Using assessment to individualize early mathematics instruction

Carol Mc Donald Connor, Michèle M.M. Mazzocco, Terri Kurz, Elizabeth C. Crowe, Elizabeth L. Tighe, Taffeta S. Wood, Frederick J. Morrison

Research output: Contribution to journalArticlepeer-review

15 Scopus citations

Abstract

Accumulating evidence suggests that assessment-informed personalized instruction, tailored to students’ individual skills and abilities, is more effective than more one-size-fits-all approaches. In this study, we evaluate the efficacy of Individualizing Student Instruction in Mathematics (ISI-Math) compared to Reading (ISI-Reading) where classrooms were randomly assigned to ISI-Math or ISI-Reading. The literature on child characteristics X instruction or skill X treatment interaction effects point to the complexities of tailoring instruction for individual students who present with constellations of skills. Second graders received mathematics instruction in small flexible learning groups based on their assessed learning needs. Results of the study (n = 32 teachers, 370 students) revealed significant treatment effects on standardized mathematics assessments. With effect sizes (d) of 0.41–0.60, we show that we can significantly improve 2nd graders’ mathematics achievement, including for children living in poverty, by using assessment data to individualize the mathematics instruction they receive. The instructional regime, ISI-Math, was implemented by regular classroom teachers and it led to about a 4-month achievement advantage on standardized mathematics tests when compared to students in control classrooms. These results were realized within one school year. Moreover, treatment effects were the same regardless of school-level poverty and students’ gender, initial mathematics or vocabulary scores.

Original languageEnglish (US)
Pages (from-to)97-113
Number of pages17
JournalJournal of school psychology
Volume66
DOIs
StatePublished - Feb 2018

Bibliographical note

Funding Information:
We would like to thank the entire ISI Project team, including Barry Fishman and Christopher Schatschneider, as well as the children, parents, teachers, and school administrators without whom this research would not have been possible. We also acknowledge the contributions of Leigh McLean to an early version of this manuscript. This study was funded by “Child by Instruction Interactions: Effects of Individualizing Instruction” grant R01HD48539 and grant R21HD062834 from the Eunice Kennedy Shriver National Institute of Child Health and Human Development ; and by grants R305H04013 and R305B070074 , R305A130517 / R305A160404 and, in part, R305F100027 from the U.S. Department of Education, Institute of Education Sciences . The opinions expressed are ours and do not represent views of the funding agencies. ISI-Math is not currently commercially available although, as developers of the program, Dr. Crowe and Dr. Connor may have a potential conflict of interest in the future. Appendix A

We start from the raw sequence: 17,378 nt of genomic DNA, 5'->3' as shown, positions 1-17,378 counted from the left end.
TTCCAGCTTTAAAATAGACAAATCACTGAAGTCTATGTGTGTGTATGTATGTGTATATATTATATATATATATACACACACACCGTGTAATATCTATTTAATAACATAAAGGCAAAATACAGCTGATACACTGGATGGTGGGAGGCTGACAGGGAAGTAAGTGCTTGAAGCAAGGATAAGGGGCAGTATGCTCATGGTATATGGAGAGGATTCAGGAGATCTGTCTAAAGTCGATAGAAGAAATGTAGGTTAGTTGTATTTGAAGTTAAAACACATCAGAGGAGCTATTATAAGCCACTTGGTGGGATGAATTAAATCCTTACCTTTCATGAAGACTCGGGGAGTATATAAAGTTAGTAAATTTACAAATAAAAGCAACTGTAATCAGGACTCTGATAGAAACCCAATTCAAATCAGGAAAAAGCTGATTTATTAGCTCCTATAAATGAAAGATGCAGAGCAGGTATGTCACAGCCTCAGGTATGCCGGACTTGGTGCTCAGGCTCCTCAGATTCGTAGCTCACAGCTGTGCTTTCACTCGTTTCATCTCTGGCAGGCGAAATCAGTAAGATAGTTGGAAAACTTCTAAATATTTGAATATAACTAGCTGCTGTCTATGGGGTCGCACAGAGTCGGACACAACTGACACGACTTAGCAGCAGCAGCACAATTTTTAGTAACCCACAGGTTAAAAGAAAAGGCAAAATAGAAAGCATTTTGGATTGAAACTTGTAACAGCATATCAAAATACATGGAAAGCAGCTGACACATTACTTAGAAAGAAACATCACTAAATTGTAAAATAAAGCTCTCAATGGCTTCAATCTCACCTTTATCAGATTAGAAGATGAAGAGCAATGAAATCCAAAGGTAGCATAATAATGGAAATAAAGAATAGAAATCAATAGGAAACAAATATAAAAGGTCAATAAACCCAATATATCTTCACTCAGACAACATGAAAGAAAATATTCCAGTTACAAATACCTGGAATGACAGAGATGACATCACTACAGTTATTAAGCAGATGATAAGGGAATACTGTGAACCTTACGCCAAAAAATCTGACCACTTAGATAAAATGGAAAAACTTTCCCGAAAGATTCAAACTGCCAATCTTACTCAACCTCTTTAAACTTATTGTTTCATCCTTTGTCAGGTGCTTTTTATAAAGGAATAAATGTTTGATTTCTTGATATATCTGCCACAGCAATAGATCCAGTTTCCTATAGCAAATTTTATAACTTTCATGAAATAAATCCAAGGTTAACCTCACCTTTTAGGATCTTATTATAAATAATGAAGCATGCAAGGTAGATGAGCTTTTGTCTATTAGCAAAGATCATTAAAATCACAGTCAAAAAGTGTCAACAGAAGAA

Funding Information:
We would like to thank the entire ISI Project team, including Barry Fishman and Christopher Schatschneider, as well as the children, parents, teachers, and school administrators without whom this research would not have been possible. We also acknowledge the contributions of Leigh McLean to an early version of this manuscript. This study was funded by ?Child by Instruction Interactions: Effects of Individualizing Instruction? grant R01HD48539 and grant R21HD062834 from the Eunice Kennedy Shriver National Institute of Child Health and Human Development; and by grants R305H04013 and R305B070074, R305A130517/R305A160404 and, in part, R305F100027 from the U.S. Department of Education, Institute of Education Sciences. The opinions expressed are ours and do not represent views of the funding agencies. ISI-Math is not currently commercially available although, as developers of the program, Dr. Crowe and Dr. Connor may have a potential conflict of interest in the future.

Publisher Copyright:
© 2017 Society for the Study of School Psychology

Keywords

  • Elementary Education
  • Individualize Child Differences
  • Instruction
  • Mathematics

Fingerprint Dive into the research topics of 'Using assessment to individualize early mathematics instruction'. Together they form a unique fingerprint.

Cite this